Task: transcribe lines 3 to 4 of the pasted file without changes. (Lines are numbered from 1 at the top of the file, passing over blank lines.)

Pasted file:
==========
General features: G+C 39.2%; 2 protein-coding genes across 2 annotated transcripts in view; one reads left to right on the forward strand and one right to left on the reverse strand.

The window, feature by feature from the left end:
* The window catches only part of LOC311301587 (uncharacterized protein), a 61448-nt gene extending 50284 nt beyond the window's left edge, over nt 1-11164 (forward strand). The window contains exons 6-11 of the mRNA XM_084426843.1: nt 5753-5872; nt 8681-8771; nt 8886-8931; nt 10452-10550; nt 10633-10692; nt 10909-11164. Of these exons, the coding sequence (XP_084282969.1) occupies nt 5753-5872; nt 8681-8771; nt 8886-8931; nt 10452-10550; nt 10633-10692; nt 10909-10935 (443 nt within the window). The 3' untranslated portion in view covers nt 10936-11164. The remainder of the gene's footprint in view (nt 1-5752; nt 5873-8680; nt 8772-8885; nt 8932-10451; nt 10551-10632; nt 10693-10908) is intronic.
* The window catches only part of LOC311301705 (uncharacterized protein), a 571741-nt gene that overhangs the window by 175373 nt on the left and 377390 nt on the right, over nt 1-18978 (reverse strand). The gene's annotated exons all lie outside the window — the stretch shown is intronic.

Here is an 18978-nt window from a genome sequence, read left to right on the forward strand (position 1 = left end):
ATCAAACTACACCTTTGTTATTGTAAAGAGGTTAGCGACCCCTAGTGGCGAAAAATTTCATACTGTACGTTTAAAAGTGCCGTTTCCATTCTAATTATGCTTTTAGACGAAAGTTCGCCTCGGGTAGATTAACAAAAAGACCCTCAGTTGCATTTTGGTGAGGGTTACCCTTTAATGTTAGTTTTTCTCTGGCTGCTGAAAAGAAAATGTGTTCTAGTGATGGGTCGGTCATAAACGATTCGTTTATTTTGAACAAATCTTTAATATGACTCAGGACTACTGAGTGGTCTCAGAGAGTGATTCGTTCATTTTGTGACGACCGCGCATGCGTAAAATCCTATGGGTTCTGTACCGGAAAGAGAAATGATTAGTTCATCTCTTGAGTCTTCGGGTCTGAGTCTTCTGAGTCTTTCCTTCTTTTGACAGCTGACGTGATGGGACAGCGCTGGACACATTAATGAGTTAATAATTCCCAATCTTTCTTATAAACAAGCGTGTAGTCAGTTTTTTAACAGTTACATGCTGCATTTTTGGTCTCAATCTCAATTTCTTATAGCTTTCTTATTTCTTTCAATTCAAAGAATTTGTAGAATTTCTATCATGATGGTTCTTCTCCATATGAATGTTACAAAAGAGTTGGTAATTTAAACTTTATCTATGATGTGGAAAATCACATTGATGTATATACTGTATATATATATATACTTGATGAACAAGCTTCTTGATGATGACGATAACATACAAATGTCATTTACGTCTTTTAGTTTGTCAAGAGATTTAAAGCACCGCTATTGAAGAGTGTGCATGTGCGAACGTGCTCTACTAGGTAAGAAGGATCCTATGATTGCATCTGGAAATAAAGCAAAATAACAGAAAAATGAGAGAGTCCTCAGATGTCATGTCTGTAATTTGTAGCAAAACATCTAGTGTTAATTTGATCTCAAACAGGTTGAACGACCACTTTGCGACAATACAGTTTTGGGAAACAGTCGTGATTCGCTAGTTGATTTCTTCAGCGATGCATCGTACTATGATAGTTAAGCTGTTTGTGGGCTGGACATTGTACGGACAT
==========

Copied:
* The window catches only part of LOC311301587 (uncharacterized protein), a 61448-nt gene extending 50284 nt beyond the window's left edge, over nt 1-11164 (forward strand). The window contains exons 6-11 of the mRNA XM_084426843.1: nt 5753-5872; nt 8681-8771; nt 8886-8931; nt 10452-10550; nt 10633-10692; nt 10909-11164. Of these exons, the coding sequence (XP_084282969.1) occupies nt 5753-5872; nt 8681-8771; nt 8886-8931; nt 10452-10550; nt 10633-10692; nt 10909-10935 (443 nt within the window). The 3' untranslated portion in view covers nt 10936-11164. The remainder of the gene's footprint in view (nt 1-5752; nt 5873-8680; nt 8772-8885; nt 8932-10451; nt 10551-10632; nt 10693-10908) is intronic.
* The window catches only part of LOC311301705 (uncharacterized protein), a 571741-nt gene that overhangs the window by 175373 nt on the left and 377390 nt on the right, over nt 1-18978 (reverse strand). The gene's annotated exons all lie outside the window — the stretch shown is intronic.